“No, that’s ok,” replied Mary.

It’s true what they say. Your mind really goes blank as you’re asking the love of your life to marry you. I had an idea of what I wanted to say but I was all caught up in the moment. I don’t think any words were able to come out. Malia saw me get down on one knee and asked, “What are you doing?”

“I’m asking your mommy to marry me,” I said.

Once Mary turned around and saw me on one knee, all she could say was, “Shut. Up.”

Malia, being the bad word police, said, “Mommy! You said a bad word.”

The next few seconds were a blur, but from what I remember, I finally gathered my words and asked Mary if she wanted to marry me.

She said yes.

I’ve said in my previous reviews that something bigger and more exciting happens than in the previous year. The pattern held true again this year. I proposed to Mary and we’re now engaged. A lot of other things happened this year. More friends and family got married and a few others welcomed new life into theirs. And still others received news that they were going to become new parents. But for us, looking back, 2013 will be the year that I asked my girlfriend to become my wife.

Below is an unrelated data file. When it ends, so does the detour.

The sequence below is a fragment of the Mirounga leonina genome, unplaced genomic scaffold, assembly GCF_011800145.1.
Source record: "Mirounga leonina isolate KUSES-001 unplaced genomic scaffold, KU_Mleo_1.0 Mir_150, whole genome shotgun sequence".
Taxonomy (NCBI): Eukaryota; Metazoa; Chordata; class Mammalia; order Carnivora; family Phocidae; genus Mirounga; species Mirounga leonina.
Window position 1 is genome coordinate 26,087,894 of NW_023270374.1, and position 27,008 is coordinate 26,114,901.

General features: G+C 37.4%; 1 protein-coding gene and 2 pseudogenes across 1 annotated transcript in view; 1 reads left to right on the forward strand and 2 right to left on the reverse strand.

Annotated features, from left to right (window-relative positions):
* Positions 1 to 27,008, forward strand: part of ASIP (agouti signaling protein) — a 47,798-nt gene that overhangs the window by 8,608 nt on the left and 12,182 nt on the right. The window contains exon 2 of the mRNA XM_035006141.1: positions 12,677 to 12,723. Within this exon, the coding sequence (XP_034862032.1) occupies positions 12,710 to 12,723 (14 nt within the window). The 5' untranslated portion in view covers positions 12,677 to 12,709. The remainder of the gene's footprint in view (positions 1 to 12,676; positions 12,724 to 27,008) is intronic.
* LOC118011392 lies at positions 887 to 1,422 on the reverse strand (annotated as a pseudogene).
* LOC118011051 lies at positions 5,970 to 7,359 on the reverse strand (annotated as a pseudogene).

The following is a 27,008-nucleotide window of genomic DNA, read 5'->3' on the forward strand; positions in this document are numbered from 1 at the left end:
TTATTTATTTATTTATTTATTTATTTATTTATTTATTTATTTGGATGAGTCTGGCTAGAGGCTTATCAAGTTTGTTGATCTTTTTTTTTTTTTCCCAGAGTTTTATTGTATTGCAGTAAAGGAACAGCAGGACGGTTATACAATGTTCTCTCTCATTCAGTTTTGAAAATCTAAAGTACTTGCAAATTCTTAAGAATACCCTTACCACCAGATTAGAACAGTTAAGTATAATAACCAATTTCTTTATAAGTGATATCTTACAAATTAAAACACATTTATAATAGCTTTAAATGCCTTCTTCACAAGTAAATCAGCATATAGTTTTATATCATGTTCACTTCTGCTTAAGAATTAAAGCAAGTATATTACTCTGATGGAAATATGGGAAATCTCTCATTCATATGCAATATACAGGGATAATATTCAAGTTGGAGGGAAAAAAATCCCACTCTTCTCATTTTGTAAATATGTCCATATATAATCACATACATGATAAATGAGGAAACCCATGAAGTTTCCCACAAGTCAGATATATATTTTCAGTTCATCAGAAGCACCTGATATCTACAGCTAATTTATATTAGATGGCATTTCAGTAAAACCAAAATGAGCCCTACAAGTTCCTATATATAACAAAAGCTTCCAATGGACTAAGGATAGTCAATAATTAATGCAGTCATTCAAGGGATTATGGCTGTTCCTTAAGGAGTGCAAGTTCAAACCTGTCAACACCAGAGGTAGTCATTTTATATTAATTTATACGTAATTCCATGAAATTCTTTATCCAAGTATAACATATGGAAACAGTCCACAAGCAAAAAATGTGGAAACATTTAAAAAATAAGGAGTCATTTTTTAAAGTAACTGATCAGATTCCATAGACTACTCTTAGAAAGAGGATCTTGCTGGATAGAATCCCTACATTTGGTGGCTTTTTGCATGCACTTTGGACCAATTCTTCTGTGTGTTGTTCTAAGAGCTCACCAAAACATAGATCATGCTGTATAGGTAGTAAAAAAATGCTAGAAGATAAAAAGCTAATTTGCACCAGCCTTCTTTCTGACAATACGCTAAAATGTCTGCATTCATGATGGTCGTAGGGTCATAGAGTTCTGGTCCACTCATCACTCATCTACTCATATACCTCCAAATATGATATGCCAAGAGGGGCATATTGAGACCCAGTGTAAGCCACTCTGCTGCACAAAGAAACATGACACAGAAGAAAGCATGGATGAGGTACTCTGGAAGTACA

She said yes.

iPhone Miscellany

A few weeks back, the famous Dr. Drang posted a piece on the inconsistencies of the parallax effect in iOS 7. I found an exception and replied back to him on Twitter. This is probably the first time I’ve been linked to on the website of a PhD.


22 Hours in Balthazar

At around 11, as this surprise rush’s orders come in, the pass fills up with dishes, but none of the four food runners are present. This could prove disastrous, the sort of domino effect that a kitchen might not bounce back from: dishes could go out cold and come back for refires, clogging up the line for rest of the night, creating delays, angry customers, cuss words and — worse — comps. The sous chef paces, showing signs of stress. He walks out of the kitchen to yell, “Runners!” through the swinging doors. And sure enough, the machine kicks back into gear.